When most of us think of an APP
It’s something on phones that we tap
But Madame Christine,
The ECB queen,
Fears PEPP’s end would be a mishap
So, word is next week when they meet
Expansion of APP they’ll complete
Thus, PEPP they’ll retire
But still, heading higher
Are PIGS debt on their balance sheet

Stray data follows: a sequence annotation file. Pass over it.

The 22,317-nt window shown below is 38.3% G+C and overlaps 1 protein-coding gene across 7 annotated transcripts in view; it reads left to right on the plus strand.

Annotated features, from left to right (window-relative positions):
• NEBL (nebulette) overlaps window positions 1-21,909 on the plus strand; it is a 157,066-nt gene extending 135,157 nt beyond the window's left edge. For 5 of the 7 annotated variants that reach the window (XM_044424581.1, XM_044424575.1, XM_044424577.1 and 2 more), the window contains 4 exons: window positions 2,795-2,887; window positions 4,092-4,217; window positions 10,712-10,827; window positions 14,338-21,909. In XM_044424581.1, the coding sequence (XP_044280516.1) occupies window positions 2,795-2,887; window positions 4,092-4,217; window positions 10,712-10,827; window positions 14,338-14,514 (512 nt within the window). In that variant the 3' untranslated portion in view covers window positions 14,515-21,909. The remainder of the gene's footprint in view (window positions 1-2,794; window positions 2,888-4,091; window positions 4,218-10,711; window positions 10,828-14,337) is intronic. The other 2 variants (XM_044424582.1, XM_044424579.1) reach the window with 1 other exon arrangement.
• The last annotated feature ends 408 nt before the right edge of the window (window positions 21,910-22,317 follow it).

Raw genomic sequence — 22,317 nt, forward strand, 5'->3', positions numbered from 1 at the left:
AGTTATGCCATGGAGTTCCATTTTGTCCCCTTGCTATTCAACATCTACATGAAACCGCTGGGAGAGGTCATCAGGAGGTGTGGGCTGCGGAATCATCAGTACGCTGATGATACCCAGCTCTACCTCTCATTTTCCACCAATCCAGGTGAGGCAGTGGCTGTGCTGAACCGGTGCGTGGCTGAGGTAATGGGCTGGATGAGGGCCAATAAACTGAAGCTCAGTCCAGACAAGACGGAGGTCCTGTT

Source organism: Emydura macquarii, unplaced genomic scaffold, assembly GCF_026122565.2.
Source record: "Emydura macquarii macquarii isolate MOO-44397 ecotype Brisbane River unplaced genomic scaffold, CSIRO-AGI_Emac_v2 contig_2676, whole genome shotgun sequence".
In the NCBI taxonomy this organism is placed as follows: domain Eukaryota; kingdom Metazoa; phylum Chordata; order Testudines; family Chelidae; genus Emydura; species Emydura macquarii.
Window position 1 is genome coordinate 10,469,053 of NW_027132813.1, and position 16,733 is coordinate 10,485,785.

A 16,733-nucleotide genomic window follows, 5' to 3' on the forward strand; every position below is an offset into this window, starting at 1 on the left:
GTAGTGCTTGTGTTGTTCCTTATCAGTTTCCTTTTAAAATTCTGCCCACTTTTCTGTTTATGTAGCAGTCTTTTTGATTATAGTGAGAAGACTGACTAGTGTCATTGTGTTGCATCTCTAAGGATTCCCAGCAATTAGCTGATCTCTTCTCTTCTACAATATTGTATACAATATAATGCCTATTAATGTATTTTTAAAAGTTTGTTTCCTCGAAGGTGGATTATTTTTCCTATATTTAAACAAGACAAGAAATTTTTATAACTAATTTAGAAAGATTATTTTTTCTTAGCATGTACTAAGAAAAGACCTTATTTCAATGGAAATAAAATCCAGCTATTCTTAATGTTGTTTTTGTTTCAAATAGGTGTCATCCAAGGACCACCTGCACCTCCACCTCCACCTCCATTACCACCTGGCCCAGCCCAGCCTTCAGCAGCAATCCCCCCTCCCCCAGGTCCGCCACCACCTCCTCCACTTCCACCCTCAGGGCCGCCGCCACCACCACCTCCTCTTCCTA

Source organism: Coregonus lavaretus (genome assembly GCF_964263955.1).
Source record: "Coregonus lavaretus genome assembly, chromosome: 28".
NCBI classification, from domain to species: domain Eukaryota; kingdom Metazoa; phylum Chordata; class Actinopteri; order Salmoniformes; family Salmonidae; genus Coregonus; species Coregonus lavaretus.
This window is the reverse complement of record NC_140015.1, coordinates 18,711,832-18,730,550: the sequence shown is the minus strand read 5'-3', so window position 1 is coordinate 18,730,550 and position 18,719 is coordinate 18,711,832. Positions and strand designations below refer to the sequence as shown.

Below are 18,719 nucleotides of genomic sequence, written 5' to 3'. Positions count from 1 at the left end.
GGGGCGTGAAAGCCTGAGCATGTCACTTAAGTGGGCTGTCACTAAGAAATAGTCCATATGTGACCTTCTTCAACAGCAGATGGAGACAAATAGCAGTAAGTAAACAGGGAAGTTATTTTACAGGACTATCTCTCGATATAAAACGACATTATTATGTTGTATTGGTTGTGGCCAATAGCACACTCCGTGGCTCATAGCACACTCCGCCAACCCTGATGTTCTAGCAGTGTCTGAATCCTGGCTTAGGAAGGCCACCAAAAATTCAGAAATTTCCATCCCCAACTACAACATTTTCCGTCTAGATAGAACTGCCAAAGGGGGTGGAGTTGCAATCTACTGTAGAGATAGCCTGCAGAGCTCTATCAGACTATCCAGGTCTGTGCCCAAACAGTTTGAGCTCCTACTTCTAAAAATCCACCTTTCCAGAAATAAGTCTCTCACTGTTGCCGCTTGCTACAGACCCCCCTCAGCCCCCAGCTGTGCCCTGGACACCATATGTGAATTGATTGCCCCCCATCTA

Over the next seven days we will hear from the FOMC, ECB and BOE with respect to their policies as each meets next week. Expectations are for the Fed to increase the speed at which they are tapering their QE purchases, with most pundits looking for that to double, thus reducing QE by $30 billion/month until it is over. Rate hikes are assumed to follow shortly thereafter. However, if they sound quite hawkish, do not be surprised if the equity market sells off and all of our recent experience shows that the Fed will not allow too large a decline in stock prices before blinking. Do not be envious of Chairman Powell’s job at this point, it will be uncomfortable regardless of what the Fed does.